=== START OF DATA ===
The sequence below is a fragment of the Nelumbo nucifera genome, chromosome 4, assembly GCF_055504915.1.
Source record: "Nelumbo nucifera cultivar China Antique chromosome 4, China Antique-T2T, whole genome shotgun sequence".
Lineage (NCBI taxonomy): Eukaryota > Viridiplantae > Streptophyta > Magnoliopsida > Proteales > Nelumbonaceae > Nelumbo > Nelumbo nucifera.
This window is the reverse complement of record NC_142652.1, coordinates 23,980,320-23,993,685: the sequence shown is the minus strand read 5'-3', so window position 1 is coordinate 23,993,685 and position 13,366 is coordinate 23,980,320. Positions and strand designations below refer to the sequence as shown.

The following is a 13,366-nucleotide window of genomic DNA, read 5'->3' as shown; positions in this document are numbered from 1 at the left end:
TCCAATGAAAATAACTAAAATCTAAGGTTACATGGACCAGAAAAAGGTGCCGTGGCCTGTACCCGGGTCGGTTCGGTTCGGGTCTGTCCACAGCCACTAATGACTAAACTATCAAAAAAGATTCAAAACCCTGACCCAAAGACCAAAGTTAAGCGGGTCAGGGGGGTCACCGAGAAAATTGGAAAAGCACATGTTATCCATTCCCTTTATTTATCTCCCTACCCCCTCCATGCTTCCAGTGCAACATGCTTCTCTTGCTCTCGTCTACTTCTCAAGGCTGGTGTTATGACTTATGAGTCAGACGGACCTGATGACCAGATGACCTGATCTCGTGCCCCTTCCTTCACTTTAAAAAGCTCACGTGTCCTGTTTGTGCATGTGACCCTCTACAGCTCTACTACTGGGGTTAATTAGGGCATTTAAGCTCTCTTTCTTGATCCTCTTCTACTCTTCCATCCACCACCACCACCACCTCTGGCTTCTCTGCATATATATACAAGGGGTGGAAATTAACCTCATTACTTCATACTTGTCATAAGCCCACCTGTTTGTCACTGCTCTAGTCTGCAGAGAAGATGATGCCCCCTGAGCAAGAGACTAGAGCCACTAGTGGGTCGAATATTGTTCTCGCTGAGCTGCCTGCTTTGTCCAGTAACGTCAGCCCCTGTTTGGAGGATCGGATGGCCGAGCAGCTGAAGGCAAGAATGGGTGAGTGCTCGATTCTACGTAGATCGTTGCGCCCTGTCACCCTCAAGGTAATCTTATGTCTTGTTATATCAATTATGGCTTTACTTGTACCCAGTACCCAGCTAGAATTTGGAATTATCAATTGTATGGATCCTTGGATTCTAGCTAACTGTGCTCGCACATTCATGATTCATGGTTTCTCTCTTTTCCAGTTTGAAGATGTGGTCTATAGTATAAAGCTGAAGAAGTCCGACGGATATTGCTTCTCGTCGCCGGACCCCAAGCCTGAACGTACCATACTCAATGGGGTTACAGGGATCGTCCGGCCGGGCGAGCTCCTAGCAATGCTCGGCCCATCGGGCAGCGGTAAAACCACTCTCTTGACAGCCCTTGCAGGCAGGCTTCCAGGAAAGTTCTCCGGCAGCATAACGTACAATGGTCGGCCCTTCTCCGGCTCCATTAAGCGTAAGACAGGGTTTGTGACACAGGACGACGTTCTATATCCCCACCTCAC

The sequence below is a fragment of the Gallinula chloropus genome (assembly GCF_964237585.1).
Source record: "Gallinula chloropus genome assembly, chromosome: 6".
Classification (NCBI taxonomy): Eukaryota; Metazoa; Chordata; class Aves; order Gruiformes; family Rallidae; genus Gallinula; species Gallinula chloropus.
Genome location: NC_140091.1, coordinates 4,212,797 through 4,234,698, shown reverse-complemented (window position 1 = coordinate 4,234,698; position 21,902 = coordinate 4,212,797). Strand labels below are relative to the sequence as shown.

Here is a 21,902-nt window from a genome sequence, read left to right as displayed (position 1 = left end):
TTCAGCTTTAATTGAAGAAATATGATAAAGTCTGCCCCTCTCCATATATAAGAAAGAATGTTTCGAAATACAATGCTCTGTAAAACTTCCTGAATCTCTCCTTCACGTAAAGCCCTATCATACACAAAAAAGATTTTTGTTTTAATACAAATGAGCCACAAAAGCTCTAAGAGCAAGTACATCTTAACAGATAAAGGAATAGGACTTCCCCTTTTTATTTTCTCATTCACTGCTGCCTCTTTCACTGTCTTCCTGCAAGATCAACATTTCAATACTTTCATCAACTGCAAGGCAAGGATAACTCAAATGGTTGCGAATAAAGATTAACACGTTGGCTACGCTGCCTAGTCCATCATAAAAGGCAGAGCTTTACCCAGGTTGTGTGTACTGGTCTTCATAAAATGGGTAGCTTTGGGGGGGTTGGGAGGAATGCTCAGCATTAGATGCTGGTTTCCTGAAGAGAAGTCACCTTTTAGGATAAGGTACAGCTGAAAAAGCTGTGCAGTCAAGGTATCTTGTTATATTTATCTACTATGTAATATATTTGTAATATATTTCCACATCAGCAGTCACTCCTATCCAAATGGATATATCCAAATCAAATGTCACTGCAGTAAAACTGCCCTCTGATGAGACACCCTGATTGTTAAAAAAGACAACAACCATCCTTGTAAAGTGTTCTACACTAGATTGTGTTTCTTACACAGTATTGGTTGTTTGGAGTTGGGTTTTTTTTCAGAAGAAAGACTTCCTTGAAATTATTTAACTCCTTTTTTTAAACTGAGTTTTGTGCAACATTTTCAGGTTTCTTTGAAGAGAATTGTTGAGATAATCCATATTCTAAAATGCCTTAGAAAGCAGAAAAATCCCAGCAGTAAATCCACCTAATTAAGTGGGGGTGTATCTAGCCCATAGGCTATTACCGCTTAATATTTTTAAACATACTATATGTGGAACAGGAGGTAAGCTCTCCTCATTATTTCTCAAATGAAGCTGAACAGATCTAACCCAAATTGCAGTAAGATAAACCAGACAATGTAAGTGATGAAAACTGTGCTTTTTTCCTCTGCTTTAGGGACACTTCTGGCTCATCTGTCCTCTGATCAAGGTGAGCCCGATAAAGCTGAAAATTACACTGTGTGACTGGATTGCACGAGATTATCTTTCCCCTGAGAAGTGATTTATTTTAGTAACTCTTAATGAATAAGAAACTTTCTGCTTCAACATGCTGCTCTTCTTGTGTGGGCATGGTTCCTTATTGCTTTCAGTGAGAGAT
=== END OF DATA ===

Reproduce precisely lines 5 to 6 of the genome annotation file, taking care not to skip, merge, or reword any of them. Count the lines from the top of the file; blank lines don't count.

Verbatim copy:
The following is a 13,366-nucleotide window of genomic DNA, read 5'->3' as shown; positions in this document are numbered from 1 at the left end:
TCCAATGAAAATAACTAAAATCTAAGGTTACATGGACCAGAAAAAGGTGCCGTGGCCTGTACCCGGGTCGGTTCGGTTCGGGTCTGTCCACAGCCACTAATGACTAAACTATCAAAAAAGATTCAAAACCCTGACCCAAAGACCAAAGTTAAGCGGGTCAGGGGGGTCACCGAGAAAATTGGAAAAGCACATGTTATCCATTCCCTTTATTTATCTCCCTACCCCCTCCATGCTTCCAGTGCAACATGCTTCTCTTGCTCTCGTCTACTTCTCAAGGCTGGTGTTATGACTTATGAGTCAGACGGACCTGATGACCAGATGACCTGATCTCGTGCCCCTTCCTTCACTTTAAAAAGCTCACGTGTCCTGTTTGTGCATGTGACCCTCTACAGCTCTACTACTGGGGTTAATTAGGGCATTTAAGCTCTCTTTCTTGATCCTCTTCTACTCTTCCATCCACCACCACCACCACCTCTGGCTTCTCTGCATATATATACAAGGGGTGGAAATTAACCTCATTACTTCATACTTGTCATAAGCCCACCTGTTTGTCACTGCTCTAGTCTGCAGAGAAGATGATGCCCCCTGAGCAAGAGACTAGAGCCACTAGTGGGTCGAATATTGTTCTCGCTGAGCTGCCTGCTTTGTCCAGTAACGTCAGCCCCTGTTTGGAGGATCGGATGGCCGAGCAGCTGAAGGCAAGAATGGGTGAGTGCTCGATTCTACGTAGATCGTTGCGCCCTGTCACCCTCAAGGTAATCTTATGTCTTGTTATATCAATTATGGCTTTACTTGTACCCAGTACCCAGCTAGAATTTGGAATTATCAATTGTATGGATCCTTGGATTCTAGCTAACTGTGCTCGCACATTCATGATTCATGGTTTCTCTCTTTTCCAGTTTGAAGATGTGGTCTATAGTATAAAGCTGAAGAAGTCCGACGGATATTGCTTCTCGTCGCCGGACCCCAAGCCTGAACGTACCATACTCAATGGGGTTACAGGGATCGTCCGGCCGGGCGAGCTCCTAGCAATGCTCGGCCCATCGGGCAGCGGTAAAACCACTCTCTTGACAGCCCTTGCAGGCAGGCTTCCAGGAAAGTTCTCCGGCAGCATAACGTACAATGGTCGGCCCTTCTCCGGCTCCATTAAGCGTAAGACAGGGTTTGTGACACAGGACGACGTTCTATATCCCCACCTCAC